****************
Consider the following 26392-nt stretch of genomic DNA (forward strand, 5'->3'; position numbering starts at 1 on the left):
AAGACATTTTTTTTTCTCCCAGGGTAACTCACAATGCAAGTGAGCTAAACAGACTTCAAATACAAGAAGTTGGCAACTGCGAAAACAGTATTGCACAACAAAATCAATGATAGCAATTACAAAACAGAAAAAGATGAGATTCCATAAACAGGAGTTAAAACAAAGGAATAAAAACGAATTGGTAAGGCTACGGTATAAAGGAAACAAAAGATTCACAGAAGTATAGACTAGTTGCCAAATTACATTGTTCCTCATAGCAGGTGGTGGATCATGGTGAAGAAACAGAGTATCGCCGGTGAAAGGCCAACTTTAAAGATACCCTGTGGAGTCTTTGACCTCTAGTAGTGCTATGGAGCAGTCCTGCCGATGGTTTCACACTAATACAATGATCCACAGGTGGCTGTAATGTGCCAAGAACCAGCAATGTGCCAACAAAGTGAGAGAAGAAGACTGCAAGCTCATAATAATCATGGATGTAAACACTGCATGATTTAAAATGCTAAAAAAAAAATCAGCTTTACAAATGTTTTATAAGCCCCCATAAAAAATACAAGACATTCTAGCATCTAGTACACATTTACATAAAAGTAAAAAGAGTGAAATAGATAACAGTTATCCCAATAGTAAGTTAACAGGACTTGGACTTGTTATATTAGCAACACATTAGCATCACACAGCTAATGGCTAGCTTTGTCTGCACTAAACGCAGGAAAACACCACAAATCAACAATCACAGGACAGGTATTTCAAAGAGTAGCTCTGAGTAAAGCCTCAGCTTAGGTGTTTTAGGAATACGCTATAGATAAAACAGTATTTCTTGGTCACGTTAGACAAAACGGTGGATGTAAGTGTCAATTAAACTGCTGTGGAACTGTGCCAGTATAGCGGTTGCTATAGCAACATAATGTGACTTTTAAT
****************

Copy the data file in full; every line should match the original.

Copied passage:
Consider the following 26392-nt stretch of genomic DNA (forward strand, 5'->3'; position numbering starts at 1 on the left):
AAGACATTTTTTTTTCTCCCAGGGTAACTCACAATGCAAGTGAGCTAAACAGACTTCAAATACAAGAAGTTGGCAACTGCGAAAACAGTATTGCACAACAAAATCAATGATAGCAATTACAAAACAGAAAAAGATGAGATTCCATAAACAGGAGTTAAAACAAAGGAATAAAAACGAATTGGTAAGGCTACGGTATAAAGGAAACAAAAGATTCACAGAAGTATAGACTAGTTGCCAAATTACATTGTTCCTCATAGCAGGTGGTGGATCATGGTGAAGAAACAGAGTATCGCCGGTGAAAGGCCAACTTTAAAGATACCCTGTGGAGTCTTTGACCTCTAGTAGTGCTATGGAGCAGTCCTGCCGATGGTTTCACACTAATACAATGATCCACAGGTGGCTGTAATGTGCCAAGAACCAGCAATGTGCCAACAAAGTGAGAGAAGAAGACTGCAAGCTCATAATAATCATGGATGTAAACACTGCATGATTTAAAATGCTAAAAAAAAAATCAGCTTTACAAATGTTTTATAAGCCCCCATAAAAAATACAAGACATTCTAGCATCTAGTACACATTTACATAAAAGTAAAAAGAGTGAAATAGATAACAGTTATCCCAATAGTAAGTTAACAGGACTTGGACTTGTTATATTAGCAACACATTAGCATCACACAGCTAATGGCTAGCTTTGTCTGCACTAAACGCAGGAAAACACCACAAATCAACAATCACAGGACAGGTATTTCAAAGAGTAGCTCTGAGTAAAGCCTCAGCTTAGGTGTTTTAGGAATACGCTATAGATAAAACAGTATTTCTTGGTCACGTTAGACAAAACGGTGGATGTAAGTGTCAATTAAACTGCTGTGGAACTGTGCCAGTATAGCGGTTGCTATAGCAACATAATGTGACTTTTAAT